• Using a large bowl and handheld electric beater or stand mixer with paddle attachment, beat together the butter, oil and sugar until pale and creamy – about 2 minutes.
  • Add the eggs, one at a time, beating each until the mixture is smooth. Scrape down the sides of the bowl from time to time.
  • In a jug, mix together the buttermilk, ¼ cup of the lemon juice, lemon zest and vanilla.
  • Add ⅓ of the flour mixture to the butter and egg mix. Beat on low or stir until just combined. Follow with half the buttermilk mixture, mixing until just combined.
  • Now, using a spatula, not the mixer, repeat the process using three more instalments – flour, buttermilk, flour – mixing each time until just combined.
  • Pour the batter into the prepared baking tin and gently spread out evenly all over. If you make the centre slightly lower than the edges, you’ll end up with a flatter cake surface as the centre does rise slightly.
  • Bake for around 28 minutes. Start checking 2-3 minutes before by poking with a toothpick – it’s done when the toothpick comes out with just a crumb or two attached.
  • Heat the lemon curd and the remaining tablespoon of lemon juice in a small saucepan until just a little warm and thinned a little.
  • Use the thick end of a chopstick to poke holes all over the cake about 1 inch apart.
  • Pour the warmed lemon curd over the top, then spread it out, making sure to nudge it into the holes so it can seep down.
  • Set the cake aside to cool completely.
    In the bowl of a stand mixer with whisk attachment or large bowl with handheld mixer, beat the cream, sugar and vanilla until it just reaches stiff peaks – careful not to overmix or it will turn grainy.
  • Spread over the cooled cake, then add a little more lemon zest to the top.
  • Serve immediately or chill until required, brining to room temperature 1/2 an hour before serving.
  • Please take a moment to leave a comment & rating. It's appreciated and so helpful.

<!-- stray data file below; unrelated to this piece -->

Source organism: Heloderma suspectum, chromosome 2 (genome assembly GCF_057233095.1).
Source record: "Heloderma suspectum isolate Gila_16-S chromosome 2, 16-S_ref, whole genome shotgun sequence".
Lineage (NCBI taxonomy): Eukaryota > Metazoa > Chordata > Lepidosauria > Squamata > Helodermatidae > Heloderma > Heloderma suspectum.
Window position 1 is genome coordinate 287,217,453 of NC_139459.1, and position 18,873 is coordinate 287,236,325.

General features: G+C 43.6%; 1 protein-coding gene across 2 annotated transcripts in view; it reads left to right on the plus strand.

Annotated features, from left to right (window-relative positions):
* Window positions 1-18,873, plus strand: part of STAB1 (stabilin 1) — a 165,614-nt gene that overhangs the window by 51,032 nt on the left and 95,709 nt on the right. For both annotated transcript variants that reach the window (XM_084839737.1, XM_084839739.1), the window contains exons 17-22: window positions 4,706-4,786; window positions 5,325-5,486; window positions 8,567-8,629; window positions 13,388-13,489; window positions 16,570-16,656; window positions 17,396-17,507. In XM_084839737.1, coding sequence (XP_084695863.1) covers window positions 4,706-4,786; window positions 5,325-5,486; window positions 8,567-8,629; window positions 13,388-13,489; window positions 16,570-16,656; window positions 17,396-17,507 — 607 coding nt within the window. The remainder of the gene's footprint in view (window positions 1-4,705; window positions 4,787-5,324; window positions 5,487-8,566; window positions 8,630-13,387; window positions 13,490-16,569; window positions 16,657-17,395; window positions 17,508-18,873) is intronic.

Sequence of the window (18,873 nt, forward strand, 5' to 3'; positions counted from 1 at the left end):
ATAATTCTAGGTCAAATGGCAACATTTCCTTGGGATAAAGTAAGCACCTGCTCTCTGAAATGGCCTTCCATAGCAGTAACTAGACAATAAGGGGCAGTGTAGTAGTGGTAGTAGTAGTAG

1. Tablespoons: I use a standard Australian 20ml tablespoon (equal to 4 teaspoons). Check yours before measuring.
  2. If you’d like to make your own, you can use this lemon curd recipe.
  3. Cornflour / cornstarch: I use corn starch a lot in my baking. Cake flour is a combination of all-purpose and cornstarch but, to save space in my pantry, I use this combo in my recipes a lot instead of buying cake flour.
  4. For best results, you should always weigh ingredients like flour and sugar. Kitchen scales are relatively cheap but if you can’t weigh the ingredients, use the spoon and level method (don’t scoop).
  5. All ovens vary – always test for doneness 5-7 minutes before the recipe suggests.
Have you tried this recipe?Don’t forget to leave a rating and comment below and let me know how it was! I love hearing from you. Nutrition information is approximate and derived from an online calculator. The brands you use may cause variations.
Nutrition Facts
Almond Lemon Poke Cake Recipe
Amount Per Serving (114 g)
Calories 433 Calories from Fat 216
% Daily Value*
Fat 24g37%
Saturated Fat 13g81%
Trans Fat 0.3g
Polyunsaturated Fat 3g
Monounsaturated Fat 6g
Cholesterol 91mg30%
Sodium 197mg9%
Potassium 133mg4%
Carbohydrates 50g17%
Fiber 1g4%
Sugar 34g38%
Protein 5g10%
Vitamin A 730IU15%
Vitamin C 4mg5%
Calcium 64mg6%
Iron 1mg6%
* Percent Daily Values are based on a 2000 calorie diet.